Buzzfeed took down a post after Maria Popova complained that the site had reposted images that Popova had herself scanned for one of her own articles, about a rare 1995 edition of George Orwell’s Animal Farm, illustrated by Ralph Steadman. According to Popova, Buzzfeed had represented the images out of context, leading her to call the site “the vermin on of the internet–or, for a more context-appropriate metaphor, the pigs of the internet.”
The musician and Portlandia star Carrie Brownstein has been cast to perform with Cate Blanchett in Todd Haynes’s adaptation of Patricia Highsmith’s novel Carol. Published in 1952, just two years after the release of Highsmith’s debut novel Strangers on a Train (famously adapted by Hitchcock), Carol was originally titled The Price of Salt. The book’s lesbian love story was considered controversial enough at the time that Highsmith used a pseudonym: Claire Morgan.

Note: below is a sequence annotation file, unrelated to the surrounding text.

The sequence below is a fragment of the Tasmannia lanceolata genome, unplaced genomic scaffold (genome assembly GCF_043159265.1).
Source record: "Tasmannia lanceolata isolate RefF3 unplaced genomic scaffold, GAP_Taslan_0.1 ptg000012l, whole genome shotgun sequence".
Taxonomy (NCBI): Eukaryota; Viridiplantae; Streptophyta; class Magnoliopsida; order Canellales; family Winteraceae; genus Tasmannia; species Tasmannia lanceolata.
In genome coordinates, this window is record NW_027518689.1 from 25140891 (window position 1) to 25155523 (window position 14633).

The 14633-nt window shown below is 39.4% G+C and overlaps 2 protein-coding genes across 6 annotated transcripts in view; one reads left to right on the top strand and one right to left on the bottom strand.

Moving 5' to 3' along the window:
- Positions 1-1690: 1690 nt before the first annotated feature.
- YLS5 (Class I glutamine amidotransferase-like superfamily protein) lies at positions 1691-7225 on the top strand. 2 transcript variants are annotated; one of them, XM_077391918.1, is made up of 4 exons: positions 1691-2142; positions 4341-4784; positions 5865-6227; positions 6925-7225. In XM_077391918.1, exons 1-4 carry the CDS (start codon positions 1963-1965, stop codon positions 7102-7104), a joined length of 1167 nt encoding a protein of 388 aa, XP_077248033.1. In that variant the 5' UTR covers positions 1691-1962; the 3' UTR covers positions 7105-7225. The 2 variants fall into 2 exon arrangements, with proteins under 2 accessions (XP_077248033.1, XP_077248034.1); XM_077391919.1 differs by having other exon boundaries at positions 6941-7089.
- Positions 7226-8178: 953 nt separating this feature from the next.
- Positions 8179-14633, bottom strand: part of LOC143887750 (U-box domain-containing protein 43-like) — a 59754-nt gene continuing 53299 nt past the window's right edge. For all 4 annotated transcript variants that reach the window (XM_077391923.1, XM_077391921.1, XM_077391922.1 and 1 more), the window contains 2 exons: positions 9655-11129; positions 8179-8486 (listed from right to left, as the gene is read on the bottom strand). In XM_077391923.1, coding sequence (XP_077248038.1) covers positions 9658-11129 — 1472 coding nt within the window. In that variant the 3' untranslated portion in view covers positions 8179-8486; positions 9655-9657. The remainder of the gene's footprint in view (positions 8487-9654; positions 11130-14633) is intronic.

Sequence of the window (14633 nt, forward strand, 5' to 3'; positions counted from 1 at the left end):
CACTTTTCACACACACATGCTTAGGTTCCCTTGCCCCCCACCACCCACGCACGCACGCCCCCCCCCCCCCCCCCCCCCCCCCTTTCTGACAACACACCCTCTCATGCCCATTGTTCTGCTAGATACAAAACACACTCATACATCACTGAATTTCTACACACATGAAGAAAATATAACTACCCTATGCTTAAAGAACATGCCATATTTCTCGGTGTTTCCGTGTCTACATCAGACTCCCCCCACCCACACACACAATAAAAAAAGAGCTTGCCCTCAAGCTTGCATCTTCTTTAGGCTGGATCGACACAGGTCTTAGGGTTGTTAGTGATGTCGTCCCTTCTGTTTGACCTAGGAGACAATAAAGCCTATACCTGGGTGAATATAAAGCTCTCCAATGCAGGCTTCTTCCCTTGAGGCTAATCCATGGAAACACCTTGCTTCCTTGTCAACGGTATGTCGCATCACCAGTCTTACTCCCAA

We’re excited to attend “Eileen Myles and Friends” at the Poetry Project on Saturday, which will feature poet-novelist Myles, novelist Sheila Heti, critic and essayist Hilton Als, and the music duo Body/Head (a k a Kim Gordon’s new band).
An anonymous poster on Pastebin claimed yesterday that Google has been encouraging its employees for five years to steal money from publishers through AdSense. Gawker points out that the leak offers no evidence of the alleged theft, however, “aside from the lengthy description.”
Another Ellen Willis essay from the new volume of her collected essays is available online, this one (“Up From Radicalism”) at Guernica. Willis was, among many other things, the first rock critic for the New Yorker. Bookforum also has an excerpt. (We can’t get enough.)